4. If a Magistrate properly discharges his duty, an occasion is not likely to arise for the officer executing the warrant to find that it proceeds on a manifestly erroneous assumption. In this case the Magistrate did not question Rammu and accepted his affidavit at its face value. He should have examined him in detail as regards the time when the alleged enticement occurred and the circumstances in which the woman was said to have been detained against her wishes. There is no doubt that the slipshod proceeding of the Magistrate was partly responsible for the unfortunate affair. It was next contended that the warrant was addressed to the ' Sub-Inspector in charge of thana Bhojepura' and that the head constable, who was at that time acting for him, was not competent to depute the two constables, and that the latter were not competent to execute the warrant. I do not consider it necessary to pronounce a definite opinion on this point. The legality or otherwise of the warrant is relevant in connection with the accused's plea that they acted in the exercise of the right of private defence. Such a right did not exist, as the constables acted under colour of their office; and even if their act was not strictly justifiable by law, the villagers had no right of private defence, since the constables were acting in good faith. There is nothing in the evidence which militates against the assumption that the constables were acting in perfect good faith. Any technical flaw, therefore, in the warrant is immaterial in considering the question whether the villagers acted in the exercise of their right of private defence. It was in controversy in the lower Courts as to whether the constables were in uniform and had declared that they were acting in the execution of a warrant. The position might have been different if, as was alleged on behalf of the defence, the constables were in plain clothes, and did not give the villagers to understand that they were taking Mt. Mohania in the execution of a search warrant issued by the Magistrate of Budaun. In view however of what has been found by the lower Courts, the accused cannot be considered to have acted in the exercise of their right of private defence.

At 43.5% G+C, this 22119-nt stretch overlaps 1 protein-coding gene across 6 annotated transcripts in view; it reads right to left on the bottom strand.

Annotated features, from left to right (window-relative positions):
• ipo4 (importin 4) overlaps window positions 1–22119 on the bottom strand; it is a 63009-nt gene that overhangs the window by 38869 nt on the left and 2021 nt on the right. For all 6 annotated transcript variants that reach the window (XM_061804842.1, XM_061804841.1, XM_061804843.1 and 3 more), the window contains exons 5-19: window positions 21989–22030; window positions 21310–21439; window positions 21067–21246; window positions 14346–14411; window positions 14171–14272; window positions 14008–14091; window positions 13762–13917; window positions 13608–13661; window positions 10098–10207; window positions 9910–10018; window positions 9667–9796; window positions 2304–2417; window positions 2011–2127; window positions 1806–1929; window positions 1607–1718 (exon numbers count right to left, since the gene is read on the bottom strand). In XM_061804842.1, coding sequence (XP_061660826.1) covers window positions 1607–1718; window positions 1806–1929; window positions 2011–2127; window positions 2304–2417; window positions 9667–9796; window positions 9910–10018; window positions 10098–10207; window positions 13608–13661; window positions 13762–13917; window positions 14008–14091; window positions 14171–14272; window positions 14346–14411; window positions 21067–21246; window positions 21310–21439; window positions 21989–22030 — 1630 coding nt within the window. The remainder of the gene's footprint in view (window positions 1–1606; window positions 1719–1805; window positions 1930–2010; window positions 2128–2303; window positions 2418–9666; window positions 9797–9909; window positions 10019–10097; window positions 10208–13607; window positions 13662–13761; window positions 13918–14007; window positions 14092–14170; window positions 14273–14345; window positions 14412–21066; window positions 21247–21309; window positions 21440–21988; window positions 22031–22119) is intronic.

5. While I hold that the applicants are not protected by Section 99, I.P.C., which defines the limits of the right of private defence, I think that the villagers acted under provocation. Most of the applicants had no personal interest in the matter and were prompted by fellow-feeling. They were shocked to see Mt. Mohania being dragged at the instance of Rammu from the house of Mohan, with whom she had lived as his wife and her shrieks being disregarded by the police. The villagers could hardly be expected to appreciate the legal position. All that was present to their minds at that moment was the action of the police, which, taken by itself, was considered by the villagers as cruel and high-handed. The learned Sessions Judge apparently took this aspect of the case into consideration in reducing the sentence in case of many of the applicants to three months rigorous imprisonment. In the case of Likkhi, Baldeo Bhangi, Jisukh, Har Sahai and Khem Karan, he reduced the sentence to 6 months' R. I., as he regarded them to be ring-leaders. I find that they were considered to be ring-leaders not because the part they took in the riot was of a different character from that taken by the rest of the accused, but because they were men of better position in life. The learned Judge has regarded Likkhi and Baldeo Bhangi as ring-leaders, because they are ex-chaukidars, Jisukh, because he is a 'thanait,' and Har Sahai, because he is a village 'muqaddam.' In the absence of any finding that these men took more prominent part than the others I do not think that it is right to regard them as ring-leaders. Khem Karan has been put in the same category, because ho received injuries and should therefore be considered to have been in the thick of the fight. I am unable to accept this ground as justifying enhanced punishment. Khem Karan is not shown to have led the assault or was otherwise 'in the thick of the fight.'

6. The fact that he received injuries while others did not, may be due to variety of circumstances in which he was hit, though he was less to blame than others. For those reasons I reduce the sentences passed on Likkhi, Baldeo Bhangi, Jisukh, Bar Sahai and Khem Karan, to three months rigorous imprisonment. Subject to this modification the application for revision is dismissed. The applicants shall surrender to their bail. The application of Kalian Beg abates.